Just days after reports emerged that Tesla is looking into the German state of Lower Saxony as the potential site for its Europe Gigafactory, new reports from the region have revealed that another area in Germany, the state of North Rhine-Westphalia (NRW), is being considered by the electric car maker as the location of its upcoming facility.
Citing people familiar with the matter, German news agency The Rheinische Post reported on Sunday that Tesla is considering the NRW, Germany’s most populous state, as Gigafactory 4’s potential location. While brief, the Post‘s report stated that first inspections in the state have already taken place.
Tesla Europe, for its part, has not issued a statement about The Rheinische Post‘s recent report.
The idea of establishing a Gigafactory in Europe was initially mentioned by Elon Musk in late 2016 through statements made after Tesla acquired Grohmann Engineering. Musk provided more details about Tesla’s plans for Gigafactory 4 in June 2018, noting on Twitter that Germany was the leading choice for the upcoming facility’s location. “Perhaps on the German-French border makes sense, near the Benelux countries,” Musk tweeted.
With this in mind, the German sites currently under consideration make perfect sense. The German state of North Rhine-Westphalia (NRW), for example, shares a border with the Netherlands and Belgium. Lower Saxony, the other state reportedly being considered by Tesla, shares a border with the Netherlands, as noted in a Reuters report.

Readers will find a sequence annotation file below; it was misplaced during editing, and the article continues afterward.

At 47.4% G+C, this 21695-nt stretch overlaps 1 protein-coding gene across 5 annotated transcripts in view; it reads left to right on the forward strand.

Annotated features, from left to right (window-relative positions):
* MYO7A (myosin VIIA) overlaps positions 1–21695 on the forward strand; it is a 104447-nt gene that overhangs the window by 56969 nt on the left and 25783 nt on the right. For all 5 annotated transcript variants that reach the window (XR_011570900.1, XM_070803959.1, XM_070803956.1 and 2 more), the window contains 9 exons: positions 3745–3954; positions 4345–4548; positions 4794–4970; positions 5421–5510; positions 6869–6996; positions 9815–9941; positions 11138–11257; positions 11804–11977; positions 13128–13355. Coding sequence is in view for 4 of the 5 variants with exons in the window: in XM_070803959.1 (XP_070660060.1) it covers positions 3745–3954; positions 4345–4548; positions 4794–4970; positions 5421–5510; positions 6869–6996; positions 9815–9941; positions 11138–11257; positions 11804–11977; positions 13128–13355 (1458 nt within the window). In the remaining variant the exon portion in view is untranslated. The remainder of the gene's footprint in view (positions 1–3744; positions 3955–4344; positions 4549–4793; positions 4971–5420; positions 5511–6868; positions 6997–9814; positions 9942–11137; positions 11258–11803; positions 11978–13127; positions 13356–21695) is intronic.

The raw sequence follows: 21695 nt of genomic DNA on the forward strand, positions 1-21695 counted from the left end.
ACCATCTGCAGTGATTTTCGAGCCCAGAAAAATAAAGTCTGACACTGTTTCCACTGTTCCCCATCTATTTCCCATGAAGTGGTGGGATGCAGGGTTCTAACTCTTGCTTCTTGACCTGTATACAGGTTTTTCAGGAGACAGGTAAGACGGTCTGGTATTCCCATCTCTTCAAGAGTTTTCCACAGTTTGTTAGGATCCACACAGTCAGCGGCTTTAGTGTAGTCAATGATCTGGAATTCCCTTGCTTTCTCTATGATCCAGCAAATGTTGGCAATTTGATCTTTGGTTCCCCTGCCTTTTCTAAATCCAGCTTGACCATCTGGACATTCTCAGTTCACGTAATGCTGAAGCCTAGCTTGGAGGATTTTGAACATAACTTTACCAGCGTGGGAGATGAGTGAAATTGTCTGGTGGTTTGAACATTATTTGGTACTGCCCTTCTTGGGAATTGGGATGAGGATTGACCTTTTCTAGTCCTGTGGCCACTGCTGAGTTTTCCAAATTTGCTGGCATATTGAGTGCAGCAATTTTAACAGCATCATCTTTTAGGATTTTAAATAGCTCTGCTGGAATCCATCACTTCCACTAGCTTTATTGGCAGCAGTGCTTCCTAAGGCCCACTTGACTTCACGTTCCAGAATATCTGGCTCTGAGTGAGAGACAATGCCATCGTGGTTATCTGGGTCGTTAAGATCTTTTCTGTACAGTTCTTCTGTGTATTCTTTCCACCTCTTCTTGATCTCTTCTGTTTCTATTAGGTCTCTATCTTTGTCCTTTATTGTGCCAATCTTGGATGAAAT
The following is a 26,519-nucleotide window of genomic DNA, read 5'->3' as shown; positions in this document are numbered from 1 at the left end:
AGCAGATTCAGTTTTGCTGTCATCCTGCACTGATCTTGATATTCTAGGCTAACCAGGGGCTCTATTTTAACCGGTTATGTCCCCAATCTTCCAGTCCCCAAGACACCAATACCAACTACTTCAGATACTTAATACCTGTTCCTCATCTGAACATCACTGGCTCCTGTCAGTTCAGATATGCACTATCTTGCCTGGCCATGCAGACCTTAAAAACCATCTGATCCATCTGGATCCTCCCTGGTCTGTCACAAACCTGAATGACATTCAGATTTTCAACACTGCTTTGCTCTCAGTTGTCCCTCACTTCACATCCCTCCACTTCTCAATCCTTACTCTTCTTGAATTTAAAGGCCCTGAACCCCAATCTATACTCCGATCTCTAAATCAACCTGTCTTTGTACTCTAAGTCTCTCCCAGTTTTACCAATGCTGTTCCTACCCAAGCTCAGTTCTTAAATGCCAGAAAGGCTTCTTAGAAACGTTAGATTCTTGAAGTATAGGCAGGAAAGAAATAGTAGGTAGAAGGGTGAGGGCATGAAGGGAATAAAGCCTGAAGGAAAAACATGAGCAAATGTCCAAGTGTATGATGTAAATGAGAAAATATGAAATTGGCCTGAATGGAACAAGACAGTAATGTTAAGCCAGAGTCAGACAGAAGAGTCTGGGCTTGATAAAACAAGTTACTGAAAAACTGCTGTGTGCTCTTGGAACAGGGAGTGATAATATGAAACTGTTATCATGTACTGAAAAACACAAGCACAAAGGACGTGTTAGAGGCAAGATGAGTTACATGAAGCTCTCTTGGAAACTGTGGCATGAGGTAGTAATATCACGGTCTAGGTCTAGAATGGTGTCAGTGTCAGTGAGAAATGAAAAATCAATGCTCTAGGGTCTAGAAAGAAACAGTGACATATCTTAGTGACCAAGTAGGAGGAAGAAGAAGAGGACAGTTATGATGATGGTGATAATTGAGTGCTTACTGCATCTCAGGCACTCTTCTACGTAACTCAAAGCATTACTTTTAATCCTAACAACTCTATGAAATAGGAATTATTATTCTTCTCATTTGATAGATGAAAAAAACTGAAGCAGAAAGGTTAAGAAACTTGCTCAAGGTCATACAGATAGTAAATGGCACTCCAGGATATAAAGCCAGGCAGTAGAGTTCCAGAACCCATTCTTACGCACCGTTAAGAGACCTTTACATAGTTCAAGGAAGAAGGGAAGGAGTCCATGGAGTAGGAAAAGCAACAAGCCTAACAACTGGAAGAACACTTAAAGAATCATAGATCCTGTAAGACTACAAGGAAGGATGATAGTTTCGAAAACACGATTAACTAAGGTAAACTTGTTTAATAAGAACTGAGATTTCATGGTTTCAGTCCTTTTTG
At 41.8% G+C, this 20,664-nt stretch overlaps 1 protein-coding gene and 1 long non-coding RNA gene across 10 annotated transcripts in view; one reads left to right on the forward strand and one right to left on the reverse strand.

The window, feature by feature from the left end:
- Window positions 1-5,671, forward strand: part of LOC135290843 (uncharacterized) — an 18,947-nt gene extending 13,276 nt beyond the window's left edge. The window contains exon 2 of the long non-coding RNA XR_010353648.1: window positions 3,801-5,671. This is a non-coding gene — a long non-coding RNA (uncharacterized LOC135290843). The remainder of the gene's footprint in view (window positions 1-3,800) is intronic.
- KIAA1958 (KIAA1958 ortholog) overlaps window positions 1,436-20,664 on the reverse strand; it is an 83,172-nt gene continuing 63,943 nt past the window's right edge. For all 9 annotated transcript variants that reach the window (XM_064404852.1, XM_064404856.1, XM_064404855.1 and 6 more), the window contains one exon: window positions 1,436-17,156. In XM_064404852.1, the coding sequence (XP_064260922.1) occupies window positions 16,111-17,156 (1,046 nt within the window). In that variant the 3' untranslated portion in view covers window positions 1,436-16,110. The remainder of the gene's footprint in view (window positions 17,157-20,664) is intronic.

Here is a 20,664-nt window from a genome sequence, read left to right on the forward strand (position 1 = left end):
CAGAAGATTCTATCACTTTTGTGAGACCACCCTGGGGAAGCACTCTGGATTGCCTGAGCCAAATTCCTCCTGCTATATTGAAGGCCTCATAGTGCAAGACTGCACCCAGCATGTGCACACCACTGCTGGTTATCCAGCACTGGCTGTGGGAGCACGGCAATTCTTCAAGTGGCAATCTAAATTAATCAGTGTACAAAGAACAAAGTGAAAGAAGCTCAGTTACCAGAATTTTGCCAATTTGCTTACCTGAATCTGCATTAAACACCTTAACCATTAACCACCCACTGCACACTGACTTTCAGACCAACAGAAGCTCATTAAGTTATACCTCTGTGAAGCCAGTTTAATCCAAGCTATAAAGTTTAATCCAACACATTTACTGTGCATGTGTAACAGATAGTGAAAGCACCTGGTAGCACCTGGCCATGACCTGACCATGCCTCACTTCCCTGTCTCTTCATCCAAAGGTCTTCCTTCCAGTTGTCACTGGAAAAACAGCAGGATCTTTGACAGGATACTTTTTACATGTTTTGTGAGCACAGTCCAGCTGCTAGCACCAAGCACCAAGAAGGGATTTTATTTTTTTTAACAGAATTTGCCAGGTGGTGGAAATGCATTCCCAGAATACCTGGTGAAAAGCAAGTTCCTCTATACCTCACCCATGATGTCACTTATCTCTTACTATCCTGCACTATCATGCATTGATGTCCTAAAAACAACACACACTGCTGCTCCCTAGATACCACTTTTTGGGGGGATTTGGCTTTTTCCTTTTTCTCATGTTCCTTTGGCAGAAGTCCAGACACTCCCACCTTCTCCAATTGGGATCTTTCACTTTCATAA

An official from the state of NRW has not shared any insights about Tesla’s inspection or reported initiatives in the area, though Lower Saxony Economics Minister Bernd Althusmann has noted that his region will be a good match for the electric car maker.
“A good location in the European transport network including port connections, a dynamic research landscape and renewable energies on the doorstep: Lower Saxony is one of the world’s top regions of the automotive industry, which is also Tesla known,” Althusmann said.
Tesla appears to be closing in on Germany as the site for its Europe Gigafactory, which will likely produce vehicles that are intended to be distributed to the region. With its aggressive emissions targets, Europe is projected to be the auto industry’s second-largest driver for electric vehicles over the next decade, trailing only China. With this in mind, Gigafactory 4 could serve a similar purpose as Tesla’s Shanghai Gigafactory, which is expected to cater to the local Chinese market.